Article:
On Friday we told you that the 6,500 postdocs of the University of California just ratified their first union contract, after 18 months of negotiation. The five-year contract requires that all postdocs be paid at least $37,740/yr, which is $340 above the current minimum at UC. (Postdocs with 5 yr experience must make at least $48K.) These salaries are floors; one-third of UC postdocs are already paid more than $47K/yr. 1.5–3% pay raises are built in, as are ceilings on health insurance premium increases. In return, the postdocs agreed not to strike.
This is a big deal because the ten UC campuses employ 10% of all postdocs in the United States. The 6,500 postdocs, spanning ten University of California campuses, unionized in 2008 as the Postdoctoral Researchers Organize, affiliated with the United Auto Workers (UAW). UC grad students are also unionized. Any UC astronomers want to share their perspectives from over there?
Now, context. As Kelle pointed out, astronomy postdocs…
get higher salaries than biology and chemistry postdocs. That’s true, though it’s a dubious distinction to be less badly underpaid than ridiculously underpaid colleagues. The US median salary for postdocs, in 2004 dollars, is $34,700. At their reported 51 hr/week, that’s $14.90 per hour — about what Harvard janitors make. (Reference: the report Doctors without Orders from Sigma Xi.)
I find the low bio/chem postdoc salaries particularly curious, because those fields have a direct connection to industry, where Ph.D. chemists 6–9 yrs from their B.S. degree have a median salary of $90K/yr in 2008 dollars.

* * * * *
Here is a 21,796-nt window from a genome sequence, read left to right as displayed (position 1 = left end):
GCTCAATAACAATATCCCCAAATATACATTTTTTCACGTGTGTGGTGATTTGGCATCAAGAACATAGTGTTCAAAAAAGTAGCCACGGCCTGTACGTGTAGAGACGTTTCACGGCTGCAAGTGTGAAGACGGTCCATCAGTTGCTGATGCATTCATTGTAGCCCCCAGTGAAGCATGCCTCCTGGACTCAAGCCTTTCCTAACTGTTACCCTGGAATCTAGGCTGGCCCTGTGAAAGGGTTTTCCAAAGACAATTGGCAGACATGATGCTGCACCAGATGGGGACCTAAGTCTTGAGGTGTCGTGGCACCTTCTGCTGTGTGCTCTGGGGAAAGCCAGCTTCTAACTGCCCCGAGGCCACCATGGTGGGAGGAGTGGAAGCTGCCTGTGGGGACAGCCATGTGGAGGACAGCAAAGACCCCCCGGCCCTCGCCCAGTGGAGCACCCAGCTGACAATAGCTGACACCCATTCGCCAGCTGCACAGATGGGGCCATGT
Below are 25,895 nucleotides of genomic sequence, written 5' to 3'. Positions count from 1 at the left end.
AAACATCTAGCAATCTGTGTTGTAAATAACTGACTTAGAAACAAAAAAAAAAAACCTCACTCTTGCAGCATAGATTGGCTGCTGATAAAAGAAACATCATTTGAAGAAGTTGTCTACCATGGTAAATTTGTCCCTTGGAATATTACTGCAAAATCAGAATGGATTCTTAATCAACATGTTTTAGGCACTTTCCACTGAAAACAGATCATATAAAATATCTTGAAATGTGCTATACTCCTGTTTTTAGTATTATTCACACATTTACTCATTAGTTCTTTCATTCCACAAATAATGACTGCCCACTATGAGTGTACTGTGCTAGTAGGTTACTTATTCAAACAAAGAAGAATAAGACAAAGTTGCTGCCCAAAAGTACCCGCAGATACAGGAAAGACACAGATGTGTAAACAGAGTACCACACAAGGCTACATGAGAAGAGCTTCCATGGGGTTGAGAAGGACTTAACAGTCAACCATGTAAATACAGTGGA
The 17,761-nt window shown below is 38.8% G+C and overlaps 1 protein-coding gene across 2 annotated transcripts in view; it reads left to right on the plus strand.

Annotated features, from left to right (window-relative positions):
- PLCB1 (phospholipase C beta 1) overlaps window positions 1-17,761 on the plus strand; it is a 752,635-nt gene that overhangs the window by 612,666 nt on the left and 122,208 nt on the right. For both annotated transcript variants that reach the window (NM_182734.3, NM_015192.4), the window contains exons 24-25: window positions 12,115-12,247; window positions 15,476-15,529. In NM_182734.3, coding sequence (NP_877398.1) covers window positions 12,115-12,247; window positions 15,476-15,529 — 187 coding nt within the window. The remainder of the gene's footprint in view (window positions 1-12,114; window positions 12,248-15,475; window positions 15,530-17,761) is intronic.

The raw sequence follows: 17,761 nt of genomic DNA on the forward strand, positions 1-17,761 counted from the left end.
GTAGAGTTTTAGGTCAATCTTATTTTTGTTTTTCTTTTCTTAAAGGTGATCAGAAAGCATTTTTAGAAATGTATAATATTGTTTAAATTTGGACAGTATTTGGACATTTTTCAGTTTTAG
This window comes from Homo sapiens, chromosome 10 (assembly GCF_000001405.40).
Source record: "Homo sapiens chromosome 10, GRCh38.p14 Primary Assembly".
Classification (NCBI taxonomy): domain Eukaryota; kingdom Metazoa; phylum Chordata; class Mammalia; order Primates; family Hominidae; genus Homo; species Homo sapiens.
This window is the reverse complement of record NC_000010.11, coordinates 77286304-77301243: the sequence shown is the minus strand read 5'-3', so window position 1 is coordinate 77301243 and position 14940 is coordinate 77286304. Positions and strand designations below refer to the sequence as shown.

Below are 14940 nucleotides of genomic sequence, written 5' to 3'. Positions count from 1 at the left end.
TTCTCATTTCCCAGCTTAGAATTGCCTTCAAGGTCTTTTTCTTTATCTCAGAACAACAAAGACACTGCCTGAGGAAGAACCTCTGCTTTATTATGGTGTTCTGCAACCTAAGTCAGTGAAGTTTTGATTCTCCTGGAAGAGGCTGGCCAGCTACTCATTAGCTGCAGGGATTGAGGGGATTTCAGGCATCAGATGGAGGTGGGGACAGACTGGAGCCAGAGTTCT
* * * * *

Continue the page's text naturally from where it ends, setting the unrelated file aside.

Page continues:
I got interested in the subject of low postdoc pay because of an embarrassing experience at Caltech. At a mentoring event, a grad student asked a room of postdocs and grad students, “So, how much do postdocs make?” After an awkward silence, I tried to get the discussion started by volunteering a stipend of $45-50K for grants postdocs, and $56K for Hubble/Spitzer/Chandra fellows.* There was an audible gasp in the room. Then came a chorus of numbers in the 30-40K range. At an institute with a $1.4B endowment, $270M/yr in grants, and $106K/yr average salary for assistant professors.
A recent article, “The Real Science Gap” (Miller-McCune, via The AstroDyke) posits a root cause for these low salaries: that there are far too many junior science PhDs relative to the number of permanent jobs in science. The article suggests the “scientist shortage” is a myth that keeps the supply of young scientists high, and wages low. Definitely worth a read.
While I’m impressed that the Decadal Survey acknowledged the reality of this overproduction, I’m dismayed that it suggests we not worry because “training in astronomical research appears to be well matched in practice to much broader career opportunities.” This proposition seems highly dubious to me, especially presented without evidence or a control sample. I suspect that a selection effect is at work: people who go to astro gradschool are smart, so they’ll probably succeed in industry. It’s not at all clear to me that ~6–8 yrs in grad school gives any advantage, especially not compared to, say, a 2 yr MS program plus on the job experience. (Cosmic Variance and commenters suggest that 2 yr of grad school is a sweet spot that maximizes subsequent salary in industry.) The Decadal Survey’s assertion strikes me as well-intentioned but self-serving wishful thinking. While grad school teaches valuable problem solving and other analytic skills, so do a range of other industry experiences and (shorter) professional degrees.
So. Are there too many postdocs for the number of jobs? Is there a way to increase funding for STEM without creating a “lost generation” of junior researchers with poor job prospects in academia? Did the UC postdocs’ unionizing really achieve much? Is such organizing repeatable at other institutions? Why are chemistry postdocs paid poorly, while new PhD chemists in industry are highly paid? Do the NIH funding guidelines make sense? Why don’t fellowships come with cost-of-living allowances?
* Those were the numbers a few years ago. 2011 Hubble fellowship stipends will be $63K/yr.